The future of cancer prevention

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Published: 4 Aug 2016
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Prof Jack Cuzick - Wolfson Institute of Prevention Medicine, London, United Kingdom

Prof Cuzick speaks with ecancertv at the 2016 BACR and ECMC Joint Meeting about the future of cancer prevention.

With the example of tamoxifen in breast cancer, he describes the need for research and advocacy in chemoprevention to advance current understandings of aspirin, metformin and as-yet-unidentified factors that could reduce the likelihood of cancer in populations.


BACR & ECMC: Therapeutic interventions for cancer prevention

The future of cancer prevention

Prof Jack Cuzick - Wolfson Institute of Prevention Medicine, London, United Kingdom

I was asked at this meeting to try to give my thoughts about where cancer prevention is going in the next ten years which is a daunting challenge because it’s a very widespread field from basic science right up to very large clinical trials. So it was only my own personal perspective and I identified five areas which I thought we should really focus on. One is the repurposing of currently available drugs; I think this is an area where we’ve had our current successes. The two great successes for cancer prevention are really anti-oestrogen treatment for breast cancer and there we’ve got the great advantage that women have two breasts, they get treated with adjuvant treatment for one breast and we can use the other breast as an indicator of what’s going to happen in the preventive setting. That’s been a very good predictor which has been clearly borne out with both tamoxifen and now the aromatase inhibitors.

The other great success has been aspirin, where again we’ve been able to latch on to a lot of trials in which aspirin was looked at very thoroughly for cardiovascular disease and we’ve been able to go back and capture the cancer data to get its unsuspected late impact on a range of cancers and that’s very, very exciting. The challenge is to do that for a range of other drugs, there are a number that are being looked at now. Metformin, of course, is a very interesting one; the bisphosphonates look quite interesting for cancer, particularly breast cancer, and there’s a whole range of other things.

The big challenge is to properly evaluate agents that have not been involved in treatment of other diseases where we have mostly just epidemiologic data. The dietary factors are a good example of that and we’ve gotten burnt in the past, for example beta carotene, selenium, vitamin E were all suggested in epidemiologic studies to be good cancer preventive agents and, in fact, when the large randomised trials were done they’ve all been negative. So I think we have a real challenge there. These large trials are hugely expensive and because of the negative results in the previous dietary ones there’s not a great appetite, if you take the word, to look at dietary factors in randomised ways. But there are a range of things, there’s curcumin, there’s the omega fatty acids, a whole range of things that could be looked at, but how we’re going to get good evidence is a real challenge.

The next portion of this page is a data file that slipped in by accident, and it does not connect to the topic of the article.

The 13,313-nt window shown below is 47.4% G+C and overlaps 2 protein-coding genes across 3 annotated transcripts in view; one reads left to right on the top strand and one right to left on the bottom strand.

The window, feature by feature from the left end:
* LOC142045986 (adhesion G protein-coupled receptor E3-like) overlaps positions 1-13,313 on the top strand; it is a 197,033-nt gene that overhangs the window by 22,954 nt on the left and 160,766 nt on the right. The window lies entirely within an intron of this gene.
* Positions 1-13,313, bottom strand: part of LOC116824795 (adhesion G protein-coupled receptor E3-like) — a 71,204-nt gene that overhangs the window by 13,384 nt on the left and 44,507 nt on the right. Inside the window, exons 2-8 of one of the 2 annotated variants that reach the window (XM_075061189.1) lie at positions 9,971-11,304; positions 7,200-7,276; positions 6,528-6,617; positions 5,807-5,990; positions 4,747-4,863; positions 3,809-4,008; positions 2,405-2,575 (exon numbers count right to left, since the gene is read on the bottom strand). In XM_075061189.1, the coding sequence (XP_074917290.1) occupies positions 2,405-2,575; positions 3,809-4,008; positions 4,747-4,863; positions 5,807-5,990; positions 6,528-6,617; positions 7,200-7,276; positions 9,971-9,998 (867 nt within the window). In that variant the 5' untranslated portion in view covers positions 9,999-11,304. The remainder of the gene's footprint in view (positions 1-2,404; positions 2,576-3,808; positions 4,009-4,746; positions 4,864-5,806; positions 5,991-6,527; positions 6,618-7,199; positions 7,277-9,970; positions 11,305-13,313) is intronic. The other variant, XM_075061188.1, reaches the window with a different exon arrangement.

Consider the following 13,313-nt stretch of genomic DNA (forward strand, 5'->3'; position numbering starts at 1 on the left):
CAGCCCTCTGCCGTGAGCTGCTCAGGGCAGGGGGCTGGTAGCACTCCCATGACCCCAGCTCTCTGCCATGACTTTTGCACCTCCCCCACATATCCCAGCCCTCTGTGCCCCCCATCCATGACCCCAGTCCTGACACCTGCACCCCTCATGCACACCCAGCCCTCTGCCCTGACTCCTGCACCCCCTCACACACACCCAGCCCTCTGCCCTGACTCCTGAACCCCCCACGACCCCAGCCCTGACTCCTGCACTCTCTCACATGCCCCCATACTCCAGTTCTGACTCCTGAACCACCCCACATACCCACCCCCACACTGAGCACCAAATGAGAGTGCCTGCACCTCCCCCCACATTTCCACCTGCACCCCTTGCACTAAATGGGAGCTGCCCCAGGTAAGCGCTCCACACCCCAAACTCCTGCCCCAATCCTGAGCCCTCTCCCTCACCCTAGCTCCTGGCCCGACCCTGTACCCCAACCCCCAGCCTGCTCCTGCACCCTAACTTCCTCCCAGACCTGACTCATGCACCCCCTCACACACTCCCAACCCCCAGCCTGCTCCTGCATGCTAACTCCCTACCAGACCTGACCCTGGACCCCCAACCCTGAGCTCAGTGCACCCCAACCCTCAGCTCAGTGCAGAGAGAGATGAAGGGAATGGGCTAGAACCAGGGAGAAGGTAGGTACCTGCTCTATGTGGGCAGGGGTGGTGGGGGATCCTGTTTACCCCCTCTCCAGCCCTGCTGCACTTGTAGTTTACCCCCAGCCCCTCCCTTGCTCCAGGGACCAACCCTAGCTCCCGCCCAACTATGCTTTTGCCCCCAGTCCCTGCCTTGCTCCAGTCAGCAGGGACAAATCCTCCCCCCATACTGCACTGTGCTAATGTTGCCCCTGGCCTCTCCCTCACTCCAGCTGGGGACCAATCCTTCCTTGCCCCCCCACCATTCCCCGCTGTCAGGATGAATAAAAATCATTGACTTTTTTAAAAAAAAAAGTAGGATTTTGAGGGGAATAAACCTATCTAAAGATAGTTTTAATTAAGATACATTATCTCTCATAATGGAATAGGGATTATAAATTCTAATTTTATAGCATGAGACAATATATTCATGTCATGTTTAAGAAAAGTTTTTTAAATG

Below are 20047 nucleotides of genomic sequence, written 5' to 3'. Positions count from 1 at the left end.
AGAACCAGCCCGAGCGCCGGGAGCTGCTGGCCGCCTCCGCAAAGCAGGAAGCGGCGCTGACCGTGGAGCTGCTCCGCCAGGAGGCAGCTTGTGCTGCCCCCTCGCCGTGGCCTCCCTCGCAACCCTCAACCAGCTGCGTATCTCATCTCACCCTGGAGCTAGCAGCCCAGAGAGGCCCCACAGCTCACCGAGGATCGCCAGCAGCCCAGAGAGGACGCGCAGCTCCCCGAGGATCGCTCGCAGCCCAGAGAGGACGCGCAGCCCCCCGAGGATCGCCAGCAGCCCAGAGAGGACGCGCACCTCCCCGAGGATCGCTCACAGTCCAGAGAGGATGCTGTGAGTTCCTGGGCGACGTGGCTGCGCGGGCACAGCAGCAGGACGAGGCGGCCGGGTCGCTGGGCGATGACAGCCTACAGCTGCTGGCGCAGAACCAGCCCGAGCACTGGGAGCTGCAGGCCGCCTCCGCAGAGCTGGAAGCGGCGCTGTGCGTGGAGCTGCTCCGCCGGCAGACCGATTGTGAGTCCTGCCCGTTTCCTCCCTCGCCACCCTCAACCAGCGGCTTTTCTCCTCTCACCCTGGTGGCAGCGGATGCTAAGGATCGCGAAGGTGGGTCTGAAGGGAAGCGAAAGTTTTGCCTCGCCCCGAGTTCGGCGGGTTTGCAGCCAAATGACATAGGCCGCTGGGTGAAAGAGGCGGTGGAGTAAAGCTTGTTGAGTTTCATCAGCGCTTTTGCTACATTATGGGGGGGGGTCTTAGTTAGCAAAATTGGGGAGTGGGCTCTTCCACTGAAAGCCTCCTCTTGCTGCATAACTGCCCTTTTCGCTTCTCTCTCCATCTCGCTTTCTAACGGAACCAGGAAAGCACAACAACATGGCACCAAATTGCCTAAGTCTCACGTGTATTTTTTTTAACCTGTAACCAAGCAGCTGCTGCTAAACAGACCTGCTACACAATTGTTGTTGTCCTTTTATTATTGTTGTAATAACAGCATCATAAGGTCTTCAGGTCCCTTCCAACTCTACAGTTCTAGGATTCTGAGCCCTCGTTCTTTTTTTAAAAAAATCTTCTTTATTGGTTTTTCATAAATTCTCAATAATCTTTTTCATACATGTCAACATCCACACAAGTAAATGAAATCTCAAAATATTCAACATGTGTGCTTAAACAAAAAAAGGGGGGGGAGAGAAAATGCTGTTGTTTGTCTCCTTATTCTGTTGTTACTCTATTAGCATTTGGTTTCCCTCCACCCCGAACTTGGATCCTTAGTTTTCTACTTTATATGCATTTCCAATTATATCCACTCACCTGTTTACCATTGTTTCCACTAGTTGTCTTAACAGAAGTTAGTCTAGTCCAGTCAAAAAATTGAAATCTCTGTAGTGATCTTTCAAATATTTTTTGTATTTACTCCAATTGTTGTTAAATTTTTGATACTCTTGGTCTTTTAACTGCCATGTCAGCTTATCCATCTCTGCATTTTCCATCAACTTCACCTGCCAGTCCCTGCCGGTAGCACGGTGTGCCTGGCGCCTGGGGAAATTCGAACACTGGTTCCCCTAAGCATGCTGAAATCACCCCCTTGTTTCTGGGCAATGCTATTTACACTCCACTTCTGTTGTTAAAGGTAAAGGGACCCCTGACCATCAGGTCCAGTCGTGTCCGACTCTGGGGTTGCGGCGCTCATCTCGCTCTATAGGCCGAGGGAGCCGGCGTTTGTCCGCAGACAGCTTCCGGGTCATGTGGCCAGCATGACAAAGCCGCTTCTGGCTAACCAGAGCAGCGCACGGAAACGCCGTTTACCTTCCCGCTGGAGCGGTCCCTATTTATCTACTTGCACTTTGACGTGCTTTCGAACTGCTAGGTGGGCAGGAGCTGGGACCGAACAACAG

One of the areas where I think we might be able to make progress is to try to look at the impact of these agents on precursor lesions, not go to the general population in the first case but to go to individuals that have early lesions that maybe are not being actively treated or are being treated in a very minimal way. So ductal carcinoma, DCIS, in breast cancer, advanced adenomas in colorectal cancer, to some extent CIN in cervix cancer although that’s usually pretty fully treated and then lastly but maybe most importantly are early prostate lesions. There they’re not precursors but they’re early invasive cancers, the Gleason 6s and Gleason 3 4s which in many cases are managed by active surveillance. This is a great population to see if preventive agents will work because first of all you’ve got a very motivated group, they’ve had a cancer, secondly they’re not getting very much except for repeat testing every year so they’re quite willing to consider agents. We’re currently just about to start a trial called PROVENT in prostate cancer to look at aspirin and vitamin D but I think there are a range of other things that could be looked at in this patient population.

The last area I want to say something about is I think that we have to recognise that we’ve got to do a better job in advocacy for cancer prevention. Cardiologists figured this out decades ago and have managed to label things like hypertension or high cholesterol levels as diseases which need treatment and, as a consequence, preventive therapy is very common for cardiovascular disease. We need to find some way to do similar things in cancer. We don’t really have good biomarkers that we can study to see whether or not a treatment is actually working as cholesterol levels are for cardiovascular disease but I think we could begin to do that. We have breast density for breast cancer; if you can show an agent reduces breast density that’s a strong indicator that it’s going to be effective. That’s good for a number of things – first of all it will shorten trials if we can use that and, secondly, individuals that see a beneficial impact of a preventive therapy are going to be more willing to continue with it.

So those are essentially some of my prospects for the future. I think it’s a daunting area, there’s things that are happening in many, many directions. So just my own perspective on that. Thank you.